U’s MLK Day Celebrations Honor Dr. King’s Legacy and Continue to Look Ahead

%28Photo+by+Patrick+Hardwig+from+Hardwig+Media%29

(Photo by Patrick Hardwig from Hardwig Media)

By Caelan Roberts, News Writer

 

“Darkness cannot drive out darkness; only light can do that. Hate cannot drive out hate; only love can do that,” Dr. Martin Luther King Jr. said in a sermon given at a church in Montgomery, Alabama in 1957. Those words define much of King’s ideology, and they are still echoed today as his legacy is remembered every January on Martin Luther King Jr. Day.

As the University of Utah joined the rest of the country in honoring King on Jan. 16, the theme of their festivities also revolved around that quote. 

Building on last year’s theme, ‘Becoming the Beloved Community’, this year’s theme, ‘Choose Love Over Hate’, was selected to continue the legacy of Dr. King’s non-violence principles,” said Pamela Bishop, director of marketing and communications for Equity, Diversity, and Inclusion and chair of the MLK Week Planning Committee, in an email interview.

“King understood his notion of love would seem contradictory to many readers—especially those seeing images of peaceful protesters in Alabama attacked by police dogs and battered by water cannons.” Still, she said, King insisted on the importance of choosing love over hate, and that is why it became the theme for the U’s celebrations. 

The event on MLK Day included a rally at East High School and then a march to Kingsbury Hall. Bishop said the goal of this event was to “bring the community together to remind everyone of the legacy of Dr. King and the civil rights movement and to highlight the work still remaining ahead of us.”

There were several speakers at the rally, including ASUU President Taylor VanderToolen, U President Taylor Randall, Vice President for Equity, Diversity, and Inclusion Mary Ann Villarreal and Rev. Oscar T. Moses, of Calvary Baptist Church and board member of the Salt Lake Interfaith Roundtable.

Moses began by speaking of the work that King did in his lifetime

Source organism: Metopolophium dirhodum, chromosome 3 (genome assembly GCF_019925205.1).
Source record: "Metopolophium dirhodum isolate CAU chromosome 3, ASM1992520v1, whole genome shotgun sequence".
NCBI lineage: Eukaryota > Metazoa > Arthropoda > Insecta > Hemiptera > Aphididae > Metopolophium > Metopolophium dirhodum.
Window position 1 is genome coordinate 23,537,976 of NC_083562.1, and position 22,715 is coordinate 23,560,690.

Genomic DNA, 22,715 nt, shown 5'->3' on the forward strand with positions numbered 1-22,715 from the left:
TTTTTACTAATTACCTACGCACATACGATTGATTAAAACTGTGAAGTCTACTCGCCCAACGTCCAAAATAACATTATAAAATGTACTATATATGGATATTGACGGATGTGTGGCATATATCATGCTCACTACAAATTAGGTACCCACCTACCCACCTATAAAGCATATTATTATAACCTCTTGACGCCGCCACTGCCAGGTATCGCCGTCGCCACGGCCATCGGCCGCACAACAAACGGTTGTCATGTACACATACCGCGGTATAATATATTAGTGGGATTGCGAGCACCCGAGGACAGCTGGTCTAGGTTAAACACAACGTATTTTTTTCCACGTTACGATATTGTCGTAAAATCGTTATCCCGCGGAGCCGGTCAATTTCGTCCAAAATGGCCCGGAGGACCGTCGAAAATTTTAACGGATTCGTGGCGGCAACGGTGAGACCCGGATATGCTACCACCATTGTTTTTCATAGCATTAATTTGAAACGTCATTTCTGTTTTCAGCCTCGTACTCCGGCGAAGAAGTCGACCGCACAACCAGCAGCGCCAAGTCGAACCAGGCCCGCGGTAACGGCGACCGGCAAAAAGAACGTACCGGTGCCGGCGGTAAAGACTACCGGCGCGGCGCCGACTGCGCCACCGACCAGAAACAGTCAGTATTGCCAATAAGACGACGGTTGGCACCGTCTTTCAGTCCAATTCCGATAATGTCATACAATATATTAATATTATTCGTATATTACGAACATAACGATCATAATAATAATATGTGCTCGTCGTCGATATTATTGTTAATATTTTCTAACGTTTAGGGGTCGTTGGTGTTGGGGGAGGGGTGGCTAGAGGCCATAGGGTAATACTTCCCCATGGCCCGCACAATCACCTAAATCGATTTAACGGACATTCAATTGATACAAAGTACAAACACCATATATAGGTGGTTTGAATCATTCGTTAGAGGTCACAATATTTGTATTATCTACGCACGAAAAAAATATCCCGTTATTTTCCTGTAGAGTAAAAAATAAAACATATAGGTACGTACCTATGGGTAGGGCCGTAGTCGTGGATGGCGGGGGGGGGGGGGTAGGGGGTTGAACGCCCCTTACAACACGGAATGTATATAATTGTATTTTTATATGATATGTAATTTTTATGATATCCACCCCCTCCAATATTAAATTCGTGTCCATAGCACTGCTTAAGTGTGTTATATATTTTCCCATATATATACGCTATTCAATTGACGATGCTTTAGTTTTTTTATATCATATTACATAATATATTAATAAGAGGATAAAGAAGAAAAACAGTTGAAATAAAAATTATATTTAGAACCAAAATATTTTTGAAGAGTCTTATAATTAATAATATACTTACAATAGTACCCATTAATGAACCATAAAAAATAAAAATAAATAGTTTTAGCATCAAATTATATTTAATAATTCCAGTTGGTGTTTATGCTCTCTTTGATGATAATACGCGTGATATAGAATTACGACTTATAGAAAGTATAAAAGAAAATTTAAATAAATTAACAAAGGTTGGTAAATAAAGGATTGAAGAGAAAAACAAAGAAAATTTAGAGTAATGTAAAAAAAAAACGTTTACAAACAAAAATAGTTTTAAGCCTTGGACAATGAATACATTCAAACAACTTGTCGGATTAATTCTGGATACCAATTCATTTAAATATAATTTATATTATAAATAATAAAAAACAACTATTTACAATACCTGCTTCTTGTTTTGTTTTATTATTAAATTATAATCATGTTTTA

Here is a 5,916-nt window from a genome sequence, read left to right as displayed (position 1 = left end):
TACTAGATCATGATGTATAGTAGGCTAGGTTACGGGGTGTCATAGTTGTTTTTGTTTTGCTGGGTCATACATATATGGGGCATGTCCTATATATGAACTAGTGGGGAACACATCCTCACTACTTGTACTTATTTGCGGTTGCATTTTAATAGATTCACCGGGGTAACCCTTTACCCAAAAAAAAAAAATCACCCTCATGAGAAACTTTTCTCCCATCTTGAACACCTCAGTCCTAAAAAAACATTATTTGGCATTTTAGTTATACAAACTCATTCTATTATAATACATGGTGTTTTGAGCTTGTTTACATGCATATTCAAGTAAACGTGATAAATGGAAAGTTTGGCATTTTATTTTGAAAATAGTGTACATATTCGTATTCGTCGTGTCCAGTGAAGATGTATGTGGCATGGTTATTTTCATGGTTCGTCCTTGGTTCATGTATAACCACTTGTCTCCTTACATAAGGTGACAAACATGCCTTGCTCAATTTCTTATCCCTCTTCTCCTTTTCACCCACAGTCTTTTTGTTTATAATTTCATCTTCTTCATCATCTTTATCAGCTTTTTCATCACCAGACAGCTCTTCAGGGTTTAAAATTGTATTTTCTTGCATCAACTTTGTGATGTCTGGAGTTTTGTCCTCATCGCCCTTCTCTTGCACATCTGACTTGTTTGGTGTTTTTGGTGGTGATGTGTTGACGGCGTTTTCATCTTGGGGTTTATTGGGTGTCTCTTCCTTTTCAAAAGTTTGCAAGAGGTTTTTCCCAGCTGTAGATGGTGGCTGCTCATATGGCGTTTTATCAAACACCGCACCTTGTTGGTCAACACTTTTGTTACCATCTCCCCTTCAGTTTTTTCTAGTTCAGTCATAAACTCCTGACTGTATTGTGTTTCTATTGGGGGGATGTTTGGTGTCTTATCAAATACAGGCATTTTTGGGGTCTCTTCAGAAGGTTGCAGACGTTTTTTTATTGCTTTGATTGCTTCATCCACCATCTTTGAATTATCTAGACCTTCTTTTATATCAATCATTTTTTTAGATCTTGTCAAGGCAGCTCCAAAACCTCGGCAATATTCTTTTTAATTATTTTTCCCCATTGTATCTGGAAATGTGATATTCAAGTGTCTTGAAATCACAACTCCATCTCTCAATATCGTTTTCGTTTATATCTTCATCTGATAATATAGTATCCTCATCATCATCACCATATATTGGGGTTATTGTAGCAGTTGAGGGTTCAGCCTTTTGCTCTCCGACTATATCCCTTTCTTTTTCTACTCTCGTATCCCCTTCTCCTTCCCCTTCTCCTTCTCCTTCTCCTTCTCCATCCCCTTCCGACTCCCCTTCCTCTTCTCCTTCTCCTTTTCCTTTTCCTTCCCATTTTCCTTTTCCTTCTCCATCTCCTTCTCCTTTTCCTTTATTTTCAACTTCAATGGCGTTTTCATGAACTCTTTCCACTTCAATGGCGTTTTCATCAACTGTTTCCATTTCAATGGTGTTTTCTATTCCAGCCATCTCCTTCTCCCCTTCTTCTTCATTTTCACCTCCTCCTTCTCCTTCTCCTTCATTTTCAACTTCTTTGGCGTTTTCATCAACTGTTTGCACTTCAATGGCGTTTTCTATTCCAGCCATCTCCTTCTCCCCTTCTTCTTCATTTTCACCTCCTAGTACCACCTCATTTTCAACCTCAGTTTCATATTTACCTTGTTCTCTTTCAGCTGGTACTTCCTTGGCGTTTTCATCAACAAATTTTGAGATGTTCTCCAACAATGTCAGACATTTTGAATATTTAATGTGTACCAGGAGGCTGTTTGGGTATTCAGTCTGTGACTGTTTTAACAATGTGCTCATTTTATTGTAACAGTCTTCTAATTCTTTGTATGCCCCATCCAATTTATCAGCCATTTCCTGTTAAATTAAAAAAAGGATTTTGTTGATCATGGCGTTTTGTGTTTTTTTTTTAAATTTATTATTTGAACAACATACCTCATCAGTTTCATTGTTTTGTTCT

“Dr. King was the catalyst of the civil rights movement that helped pilot the Civil Rights Act of 1964 and the Voting Rights Act of 1965,” he said. “He gave voice to the disenfranchised, to the marginalized people in the world that were still and are holding on to the hope of a truly United States of America.”

He also acknowledged that there is still work to be done in terms of achieving racial equality in America.

“We gather today to support the dream that continues,” he said, adding that congress has yet to pass the John R. Lewis Voting Rights Advancement Act and the Freedom to Vote Act. “We gather today to support the dream that still continues for economic justice, ending the war against racial profiling … improving affordable housing, affordable healthcare, God help me, ridding institutional racism and many other issues that plague the brotherhood and sisterhood of humanity.” 

Bishop, in her interview with the Chronicle, echoed that sentiment. 

“The work of social justice is ongoing,” she said. “While some of today’s issues may be different from those in Dr. King’s era, there is much that can be learned from his example and the strides made during the Civil Rights Movement.”

This was a common theme amongst most of the speakers at the rally — while great strides to improve social justice have happened since Dr. King was alive, there is still a lot of progress to be made. Villarreal spoke specifically about choosing love over hate, and how it is an active process — a choice that has to continue to be made.

“We do not just feel love, we take everyday action towards love,” she said. “We are living in a moment when choosing love over hate seems so much more complicated and difficult, when divisions and partisanship seem more entrenched, while bonds and connections feel more strained. That is why we need you in this with us, and we need Dr. King’s message now more than ever.” 

Nubia Peña, senior advisor on equity and opportunity for the office of Gov. Spencer Cox, spoke briefly about the Utah general legislative session that began on Tuesday and emphasized the importance of community members showing up to support the change that previous speakers had referred to. 

“Tomorrow, you will have an opportunity to start to engage in a process that for 45 days, we will shape the direction of this state,” she said. “Will we include or exclude, will we amplify the voices of some, will we silence others?”

She mentioned some topics that will be up for discussion at the session, such as teen centers for homeless youths and culturally inclusive maternal outreach strategies, and then finished with a quote from King. 

“One of the great liabilities of history is that all too many people fail to remain awake through great periods of social change. Every society has its protectors of status quo and its fraternities of the indifferent who are notorious for sleeping through revolutions.”

Following all of the speakers, there was a brief performance by the Resistance Revival Chorus, and then the march began. The weather was rainy, but the marchers continued on to their destination.

“Ain’t no rain stopping us,” Villarreal said.

Events celebrating the work and legacy of Dr. King will continue throughout the week, culminating in the MLK Jubilee on Friday, which will honor students who fought for equality during the Civil Rights Movement, and will include food, games and music.

 

[email protected]

@caelrobertsnews